[ Concerts Faculty ]

New Music New Haven presents a world premiere by Ezra Laderman Feb. 7

January 30, 2013

“Ezra Laderman has been a major behind-the-scenes force in American music for many decades.”
–New Music Box

The Yale School of Music presents a New Music New Haven concert on Thursday, February 7, 2013. The event features a new piece by faculty composer Ezra Laderman alongside the music of five up-and-coming young composers.

The centerpiece of the concert is the world premiere of a new piece for solo bassoon by Laderman, performed by bassoonist (and YSM faculty member) Frank Morelli. “Morelli’s playing is a joy to behold,” says Gramophone, and the Miami Herald has praised his “breathtaking virtuosity.”

Preceding the Laderman work will be five new pieces by graduate composers: “Thrice” by James Rubino; “The Three Truths” by Matthew Welch; “Poems of the Night” by Balint Karosi; “Lamentation” byPolina Nazaykinskaya; and “Cliff Notes” by Stephen Feigenbaum.

The concert begins at 8 pm in Morse Recital Hall in Sprague Hall (470 College Street, New Haven). Admission is free, and no tickets are required. For more information, call the Yale School of Music concert office at 203 432-4158 or visit music.yale.edu.

About the Featured Composer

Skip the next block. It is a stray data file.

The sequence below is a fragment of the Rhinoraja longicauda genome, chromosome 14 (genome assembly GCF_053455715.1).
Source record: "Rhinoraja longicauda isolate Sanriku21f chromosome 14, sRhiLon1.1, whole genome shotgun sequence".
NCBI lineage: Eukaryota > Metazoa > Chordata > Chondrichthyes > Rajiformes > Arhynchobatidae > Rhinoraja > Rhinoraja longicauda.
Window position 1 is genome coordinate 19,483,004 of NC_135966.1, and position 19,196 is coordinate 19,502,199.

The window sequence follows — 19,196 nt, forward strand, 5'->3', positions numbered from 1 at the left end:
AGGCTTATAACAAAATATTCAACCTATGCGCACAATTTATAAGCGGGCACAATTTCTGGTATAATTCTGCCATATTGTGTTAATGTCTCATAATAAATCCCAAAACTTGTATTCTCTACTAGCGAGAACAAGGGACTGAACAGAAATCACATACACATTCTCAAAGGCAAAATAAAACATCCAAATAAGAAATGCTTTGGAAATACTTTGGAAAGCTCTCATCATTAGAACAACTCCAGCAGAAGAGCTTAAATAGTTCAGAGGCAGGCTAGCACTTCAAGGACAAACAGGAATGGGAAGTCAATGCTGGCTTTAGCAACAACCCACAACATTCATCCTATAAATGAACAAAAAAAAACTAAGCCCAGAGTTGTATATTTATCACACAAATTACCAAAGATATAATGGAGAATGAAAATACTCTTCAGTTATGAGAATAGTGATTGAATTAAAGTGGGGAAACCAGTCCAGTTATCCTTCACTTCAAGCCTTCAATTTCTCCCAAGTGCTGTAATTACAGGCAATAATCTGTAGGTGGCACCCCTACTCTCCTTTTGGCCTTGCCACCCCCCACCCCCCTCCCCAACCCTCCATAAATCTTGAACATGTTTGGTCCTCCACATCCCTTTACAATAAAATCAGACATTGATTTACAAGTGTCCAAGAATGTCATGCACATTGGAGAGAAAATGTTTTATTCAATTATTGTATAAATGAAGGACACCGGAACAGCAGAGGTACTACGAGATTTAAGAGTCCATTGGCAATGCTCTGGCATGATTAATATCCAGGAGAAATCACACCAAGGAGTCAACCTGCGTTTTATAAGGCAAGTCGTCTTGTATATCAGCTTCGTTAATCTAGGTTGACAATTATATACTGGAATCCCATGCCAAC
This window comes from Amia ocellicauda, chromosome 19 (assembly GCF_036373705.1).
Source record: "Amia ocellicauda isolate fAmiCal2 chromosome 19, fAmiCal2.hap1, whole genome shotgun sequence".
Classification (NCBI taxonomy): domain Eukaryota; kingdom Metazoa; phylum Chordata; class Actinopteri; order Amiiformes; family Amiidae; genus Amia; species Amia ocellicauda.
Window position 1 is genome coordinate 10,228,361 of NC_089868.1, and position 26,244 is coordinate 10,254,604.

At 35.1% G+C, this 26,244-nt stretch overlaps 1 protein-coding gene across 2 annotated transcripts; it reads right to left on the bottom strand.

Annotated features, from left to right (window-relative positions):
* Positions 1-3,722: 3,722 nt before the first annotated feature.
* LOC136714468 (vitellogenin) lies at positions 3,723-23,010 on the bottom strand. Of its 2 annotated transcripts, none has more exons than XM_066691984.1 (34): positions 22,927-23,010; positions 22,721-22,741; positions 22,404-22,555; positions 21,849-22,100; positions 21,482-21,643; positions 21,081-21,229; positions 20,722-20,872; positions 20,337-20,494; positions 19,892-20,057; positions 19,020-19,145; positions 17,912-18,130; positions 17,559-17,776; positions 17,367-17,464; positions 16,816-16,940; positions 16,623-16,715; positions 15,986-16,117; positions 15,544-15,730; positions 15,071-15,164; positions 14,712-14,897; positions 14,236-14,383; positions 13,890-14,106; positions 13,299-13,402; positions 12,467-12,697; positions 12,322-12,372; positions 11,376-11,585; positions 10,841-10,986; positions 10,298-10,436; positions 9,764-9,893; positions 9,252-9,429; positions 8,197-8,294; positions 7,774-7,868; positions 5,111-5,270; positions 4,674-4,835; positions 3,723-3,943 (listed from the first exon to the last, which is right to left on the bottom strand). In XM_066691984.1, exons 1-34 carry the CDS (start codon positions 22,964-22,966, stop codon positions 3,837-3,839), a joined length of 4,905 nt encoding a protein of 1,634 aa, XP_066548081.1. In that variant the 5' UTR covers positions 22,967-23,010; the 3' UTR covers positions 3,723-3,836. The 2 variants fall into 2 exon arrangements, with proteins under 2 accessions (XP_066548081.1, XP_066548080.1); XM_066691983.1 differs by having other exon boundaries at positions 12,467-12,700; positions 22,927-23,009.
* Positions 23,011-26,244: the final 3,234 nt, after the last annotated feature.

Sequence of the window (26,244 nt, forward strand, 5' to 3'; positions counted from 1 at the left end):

Ezra Laderman is a distinguished and widely performed composer. His twelve string quartets, eleven concertos, and eight symphonies are notable contributions to the repertory, and his commissions have included works for the New York Philharmonic, Chicago Symphony, Los Angeles Philharmonic, Philadelphia Orchestra, Pittsburgh Symphony; and for the orchestras of Minnesota, Dallas, Louisville, Houston, Detroit, Albany, Denver, New Jersey, Indianapolis, Syracuse, and New Haven. He has written music for two Academy Award-winning films, six dramatic oratorios, music for dance, and seven operas, including Marilyn, based on the life of Marilyn Monroe, which premiered at New York City Opera in 1993. Laderman was Dean of the Yale School of Music from 1989 to 1995 and is currently Professor of Music. He has been chairman of the NEA’s composer-librettist program, president of the American Music Center, director of the music program of the NEA, president of the National Music Council, chairman of the board of the American Composers Orchestra, and president of the American Academy of Arts and Letters. He has taught at Sarah Lawrence College and at SUNY Binghamton. He has received three Guggenheim fellowships and the Rome Prize, and has had residencies at the Bennington Composers Conference, the American Academy in Rome, and at the Rockefeller Foundation at Bellagio.

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